Interesting video documentary on Contemporary Cantonese Art in the 1980s by Asia Art Archive available in full on their website
How do we talk about cities? We often speak in terms of buildings, streets, statistics, and money. Phrases like ‘built environment’ and ‘creative economy’ are popular these days yet the conversation rarely turns towards the things that truly etch a city into our minds and transform it from a dot on a map into a vivid place that’s alive with our memories, habits, and emotions. The sidewalk café where somebody fell in love. The bench in the park where someone else decided to quit drinking. The busy intersection where an old man began to cry. And all the breakups and breakdowns at the all-night diner. These things happen all the time. Our private struggles and triumphs define our relationship to the places we live. Buildings, sidewalks, parks, and trains are the backdrop that can enhance or diminish these critical moments in our lives.
Here’s a nice dialogue between artist Vik Muniz and recycler Tiaõ, taken from the documentary 'Waste Land' which was recently on at the Agnès b. cinema in the Hong Kong Arts Centre. The two discuss art’s subjectivity, its therapeutic qualities and the individual’s outlook.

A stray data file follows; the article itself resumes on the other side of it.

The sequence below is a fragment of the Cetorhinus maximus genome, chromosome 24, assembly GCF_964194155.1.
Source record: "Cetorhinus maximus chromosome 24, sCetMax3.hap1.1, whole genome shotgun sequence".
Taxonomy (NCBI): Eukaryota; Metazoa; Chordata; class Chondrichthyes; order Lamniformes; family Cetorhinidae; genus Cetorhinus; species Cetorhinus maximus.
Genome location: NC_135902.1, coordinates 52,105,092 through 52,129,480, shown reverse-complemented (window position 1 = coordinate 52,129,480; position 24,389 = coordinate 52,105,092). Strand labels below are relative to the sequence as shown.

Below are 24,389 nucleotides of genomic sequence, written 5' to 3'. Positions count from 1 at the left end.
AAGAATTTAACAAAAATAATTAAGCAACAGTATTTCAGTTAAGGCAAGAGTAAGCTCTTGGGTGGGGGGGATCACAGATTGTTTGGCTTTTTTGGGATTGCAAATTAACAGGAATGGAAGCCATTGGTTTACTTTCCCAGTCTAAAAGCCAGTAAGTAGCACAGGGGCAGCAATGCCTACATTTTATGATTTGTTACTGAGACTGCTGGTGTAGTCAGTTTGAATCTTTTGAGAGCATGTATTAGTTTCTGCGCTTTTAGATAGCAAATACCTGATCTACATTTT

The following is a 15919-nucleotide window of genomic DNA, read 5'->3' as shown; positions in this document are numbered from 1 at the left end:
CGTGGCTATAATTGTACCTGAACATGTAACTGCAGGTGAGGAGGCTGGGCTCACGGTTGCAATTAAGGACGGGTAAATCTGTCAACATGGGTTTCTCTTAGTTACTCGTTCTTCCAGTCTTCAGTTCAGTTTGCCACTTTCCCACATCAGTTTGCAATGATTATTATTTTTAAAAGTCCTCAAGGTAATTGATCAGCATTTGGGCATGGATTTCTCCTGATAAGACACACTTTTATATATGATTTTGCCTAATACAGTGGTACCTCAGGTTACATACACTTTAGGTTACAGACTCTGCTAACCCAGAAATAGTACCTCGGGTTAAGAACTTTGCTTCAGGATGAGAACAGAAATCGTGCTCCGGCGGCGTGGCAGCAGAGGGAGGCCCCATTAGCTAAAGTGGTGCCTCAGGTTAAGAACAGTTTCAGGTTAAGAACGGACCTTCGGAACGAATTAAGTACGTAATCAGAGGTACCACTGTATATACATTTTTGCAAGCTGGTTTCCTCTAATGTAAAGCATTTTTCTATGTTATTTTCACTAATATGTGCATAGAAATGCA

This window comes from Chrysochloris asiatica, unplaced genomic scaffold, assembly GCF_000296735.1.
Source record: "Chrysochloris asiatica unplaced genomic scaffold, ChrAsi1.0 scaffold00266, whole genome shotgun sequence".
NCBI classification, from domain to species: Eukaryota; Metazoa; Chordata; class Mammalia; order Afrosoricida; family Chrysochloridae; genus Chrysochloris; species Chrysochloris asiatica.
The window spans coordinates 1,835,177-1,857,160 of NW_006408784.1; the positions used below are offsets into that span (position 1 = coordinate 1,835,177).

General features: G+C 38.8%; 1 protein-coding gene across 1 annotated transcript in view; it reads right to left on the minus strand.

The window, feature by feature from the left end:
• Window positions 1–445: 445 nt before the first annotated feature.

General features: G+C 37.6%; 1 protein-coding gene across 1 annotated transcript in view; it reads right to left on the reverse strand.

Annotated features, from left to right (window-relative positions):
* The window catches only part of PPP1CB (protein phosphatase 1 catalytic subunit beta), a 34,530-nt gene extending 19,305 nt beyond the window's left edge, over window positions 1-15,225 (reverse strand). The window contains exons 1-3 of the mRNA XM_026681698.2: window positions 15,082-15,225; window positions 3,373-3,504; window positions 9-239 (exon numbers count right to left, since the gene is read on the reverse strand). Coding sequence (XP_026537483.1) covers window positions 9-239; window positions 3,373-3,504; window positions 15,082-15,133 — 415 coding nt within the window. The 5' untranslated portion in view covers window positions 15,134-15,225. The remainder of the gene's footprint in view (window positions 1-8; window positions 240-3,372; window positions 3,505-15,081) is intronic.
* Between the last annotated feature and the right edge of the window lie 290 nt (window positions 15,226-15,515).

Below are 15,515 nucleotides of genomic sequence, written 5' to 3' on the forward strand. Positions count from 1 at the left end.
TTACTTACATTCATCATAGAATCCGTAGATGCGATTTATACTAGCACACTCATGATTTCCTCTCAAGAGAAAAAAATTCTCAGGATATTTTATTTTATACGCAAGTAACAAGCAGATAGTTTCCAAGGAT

Vik Muniz: What did you think of modern art before you went to the auction?
Tiaõ: I used to think it was crap.
Vik Muniz: Why’d you think it was crap?
Tiaõ: Because I think a lot of things aren’t really art.
Vik Muniz: Why don’t you think it’s art? Because you don’t get it?
Tiaõ: Because I don’t get it and it’s totally meaningless.
Vik Muniz: But do you think you have to get it, for it to be art?
Tiaõ: I think it has to communicate something at least. After you told me the story about… Jean-Michel Basquiat… I started liking his stuff a lot more. I began to understand his kind of sinister style. It’s a bit childish, like monsters. I started to understand it and I liked it.
Vik Muniz: But if you’re saying you liked it better after you understood it, then maybe we just don’t like things we don’t understand.
Tiaõ: Of course, you can dislike something because you haven’t tried it. For example, you were always trying to explain what you were doing. But I never understood.
Vik Muniz: Until you saw it?
Tiaõ: I only understood it when Fabio brought me up here. Then I got what you crazy people were up to. Then I really got it.
Vik Muniz: The crazy people are the ones who buy it.
Tiaõ: They’re not crazy. It’s beautiful. I’d buy it. I’ll buy it someday. I’ll buy my picture back.